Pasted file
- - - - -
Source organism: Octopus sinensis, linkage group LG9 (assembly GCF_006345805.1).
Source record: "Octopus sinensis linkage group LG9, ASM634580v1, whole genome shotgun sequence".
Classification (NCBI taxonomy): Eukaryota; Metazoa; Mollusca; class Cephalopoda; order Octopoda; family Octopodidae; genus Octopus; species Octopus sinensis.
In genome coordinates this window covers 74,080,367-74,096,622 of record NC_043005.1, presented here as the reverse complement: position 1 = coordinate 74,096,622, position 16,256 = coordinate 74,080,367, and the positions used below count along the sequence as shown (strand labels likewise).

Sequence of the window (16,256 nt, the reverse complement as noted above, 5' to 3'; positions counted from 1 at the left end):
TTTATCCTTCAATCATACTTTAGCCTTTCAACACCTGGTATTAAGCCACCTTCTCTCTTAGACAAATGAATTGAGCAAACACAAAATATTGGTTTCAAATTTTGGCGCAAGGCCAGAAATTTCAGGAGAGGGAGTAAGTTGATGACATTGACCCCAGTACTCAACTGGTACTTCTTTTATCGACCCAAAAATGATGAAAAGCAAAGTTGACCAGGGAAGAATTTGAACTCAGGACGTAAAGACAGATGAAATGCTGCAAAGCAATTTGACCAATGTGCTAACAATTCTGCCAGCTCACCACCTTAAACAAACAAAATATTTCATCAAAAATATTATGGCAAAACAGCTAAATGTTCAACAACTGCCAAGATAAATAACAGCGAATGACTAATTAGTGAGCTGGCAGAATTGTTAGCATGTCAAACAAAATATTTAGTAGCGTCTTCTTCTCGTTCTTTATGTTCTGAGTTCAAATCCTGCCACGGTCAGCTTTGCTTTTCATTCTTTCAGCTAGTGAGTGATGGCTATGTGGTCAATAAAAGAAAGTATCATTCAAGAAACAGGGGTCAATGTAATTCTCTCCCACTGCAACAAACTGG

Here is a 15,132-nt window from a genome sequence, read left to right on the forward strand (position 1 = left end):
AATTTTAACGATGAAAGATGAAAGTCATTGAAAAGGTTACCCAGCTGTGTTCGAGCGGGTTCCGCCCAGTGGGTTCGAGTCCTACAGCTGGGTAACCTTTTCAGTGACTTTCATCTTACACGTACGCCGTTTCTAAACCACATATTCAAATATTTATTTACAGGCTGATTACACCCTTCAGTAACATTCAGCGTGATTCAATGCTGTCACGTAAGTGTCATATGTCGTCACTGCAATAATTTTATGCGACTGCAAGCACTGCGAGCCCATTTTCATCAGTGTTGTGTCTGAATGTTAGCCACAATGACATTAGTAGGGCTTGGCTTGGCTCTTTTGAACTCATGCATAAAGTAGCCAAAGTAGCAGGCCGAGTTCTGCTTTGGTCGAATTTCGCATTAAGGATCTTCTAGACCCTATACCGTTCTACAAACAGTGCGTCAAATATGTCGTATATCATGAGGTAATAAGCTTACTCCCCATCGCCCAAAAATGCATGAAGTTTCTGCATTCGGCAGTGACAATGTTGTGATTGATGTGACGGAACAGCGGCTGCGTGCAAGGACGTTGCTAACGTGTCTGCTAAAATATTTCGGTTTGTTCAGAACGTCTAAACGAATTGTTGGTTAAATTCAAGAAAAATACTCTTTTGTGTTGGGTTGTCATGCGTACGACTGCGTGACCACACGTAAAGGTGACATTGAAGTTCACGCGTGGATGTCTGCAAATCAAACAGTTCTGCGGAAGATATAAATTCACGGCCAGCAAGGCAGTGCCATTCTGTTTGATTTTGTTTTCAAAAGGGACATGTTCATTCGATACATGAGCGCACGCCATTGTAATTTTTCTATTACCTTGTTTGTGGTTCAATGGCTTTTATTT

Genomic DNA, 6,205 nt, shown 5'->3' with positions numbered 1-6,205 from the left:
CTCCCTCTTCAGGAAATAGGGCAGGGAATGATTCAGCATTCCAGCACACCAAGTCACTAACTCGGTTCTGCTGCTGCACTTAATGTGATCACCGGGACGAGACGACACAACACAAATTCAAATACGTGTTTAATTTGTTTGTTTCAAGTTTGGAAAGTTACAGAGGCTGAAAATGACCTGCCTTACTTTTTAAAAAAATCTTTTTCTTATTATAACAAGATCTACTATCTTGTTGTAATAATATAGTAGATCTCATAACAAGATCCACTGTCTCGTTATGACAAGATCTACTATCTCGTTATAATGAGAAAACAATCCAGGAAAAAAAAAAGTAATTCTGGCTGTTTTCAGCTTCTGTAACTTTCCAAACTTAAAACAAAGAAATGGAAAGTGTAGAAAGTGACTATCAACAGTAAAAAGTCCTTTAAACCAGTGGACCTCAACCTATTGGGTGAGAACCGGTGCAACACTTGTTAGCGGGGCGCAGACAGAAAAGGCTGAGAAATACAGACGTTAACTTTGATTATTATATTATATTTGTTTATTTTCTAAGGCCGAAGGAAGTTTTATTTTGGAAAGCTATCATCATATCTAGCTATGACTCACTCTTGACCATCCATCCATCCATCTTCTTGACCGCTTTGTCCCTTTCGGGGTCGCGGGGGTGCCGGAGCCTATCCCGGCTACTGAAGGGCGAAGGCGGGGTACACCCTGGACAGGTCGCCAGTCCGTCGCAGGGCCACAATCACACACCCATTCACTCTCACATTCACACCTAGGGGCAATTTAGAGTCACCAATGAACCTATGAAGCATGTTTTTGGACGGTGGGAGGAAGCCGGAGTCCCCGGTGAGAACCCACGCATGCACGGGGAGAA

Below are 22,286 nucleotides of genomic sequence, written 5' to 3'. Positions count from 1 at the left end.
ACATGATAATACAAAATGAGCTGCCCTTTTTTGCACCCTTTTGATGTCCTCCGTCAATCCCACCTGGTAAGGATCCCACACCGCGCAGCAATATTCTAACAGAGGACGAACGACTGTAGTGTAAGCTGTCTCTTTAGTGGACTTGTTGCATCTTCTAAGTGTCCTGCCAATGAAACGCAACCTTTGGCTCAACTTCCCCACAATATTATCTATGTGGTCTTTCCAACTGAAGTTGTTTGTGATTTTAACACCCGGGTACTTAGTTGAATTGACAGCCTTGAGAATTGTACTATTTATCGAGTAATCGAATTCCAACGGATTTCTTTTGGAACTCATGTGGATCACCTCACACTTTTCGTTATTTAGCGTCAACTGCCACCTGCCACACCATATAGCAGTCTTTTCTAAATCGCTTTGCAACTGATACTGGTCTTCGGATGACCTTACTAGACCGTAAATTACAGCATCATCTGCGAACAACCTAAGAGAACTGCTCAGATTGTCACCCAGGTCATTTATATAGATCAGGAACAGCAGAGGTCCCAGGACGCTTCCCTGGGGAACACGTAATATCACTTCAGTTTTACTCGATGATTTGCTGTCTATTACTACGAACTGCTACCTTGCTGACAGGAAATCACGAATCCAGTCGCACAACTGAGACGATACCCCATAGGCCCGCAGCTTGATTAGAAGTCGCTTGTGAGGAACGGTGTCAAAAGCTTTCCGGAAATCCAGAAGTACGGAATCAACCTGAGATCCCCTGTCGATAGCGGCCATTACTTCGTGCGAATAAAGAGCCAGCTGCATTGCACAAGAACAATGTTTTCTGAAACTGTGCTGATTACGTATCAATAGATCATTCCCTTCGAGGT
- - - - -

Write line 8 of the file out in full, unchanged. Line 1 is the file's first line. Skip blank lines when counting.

AATTTTAACGATGAAAGATGAAAGTCATTGAAAAGGTTACCCAGCTGTGTTCGAGCGGGTTCCGCCCAGTGGGTTCGAGTCCTACAGCTGGGTAACCTTTTCAGTGACTTTCATCTTACACGTACGCCGTTTCTAAACCACATATTCAAATATTTATTTACAGGCTGATTACACCCTTCAGTAACATTCAGCGTGATTCAATGCTGTCACGTAAGTGTCATATGTCGTCACTGCAATAATTTTATGCGACTGCAAGCACTGCGAGCCCATTTTCATCAGTGTTGTGTCTGAATGTTAGCCACAATGACATTAGTAGGGCTTGGCTTGGCTCTTTTGAACTCATGCATAAAGTAGCCAAAGTAGCAGGCCGAGTTCTGCTTTGGTCGAATTTCGCATTAAGGATCTTCTAGACCCTATACCGTTCTACAAACAGTGCGTCAAATATGTCGTATATCATGAGGTAATAAGCTTACTCCCCATCGCCCAAAAATGCATGAAGTTTCTGCATTCGGCAGTGACAATGTTGTGATTGATGTGACGGAACAGCGGCTGCGTGCAAGGACGTTGCTAACGTGTCTGCTAAAATATTTCGGTTTGTTCAGAACGTCTAAACGAATTGTTGGTTAAATTCAAGAAAAATACTCTTTTGTGTTGGGTTGTCATGCGTACGACTGCGTGACCACACGTAAAGGTGACATTGAAGTTCACGCGTGGATGTCTGCAAATCAAACAGTTCTGCGGAAGATATAAATTCACGGCCAGCAAGGCAGTGCCATTCTGTTTGATTTTGTTTTCAAAAGGGACATGTTCATTCGATACATGAGCGCACGCCATTGTAATTTTTCTATTACCTTGTTTGTGGTTCAATGGCTTTTATTT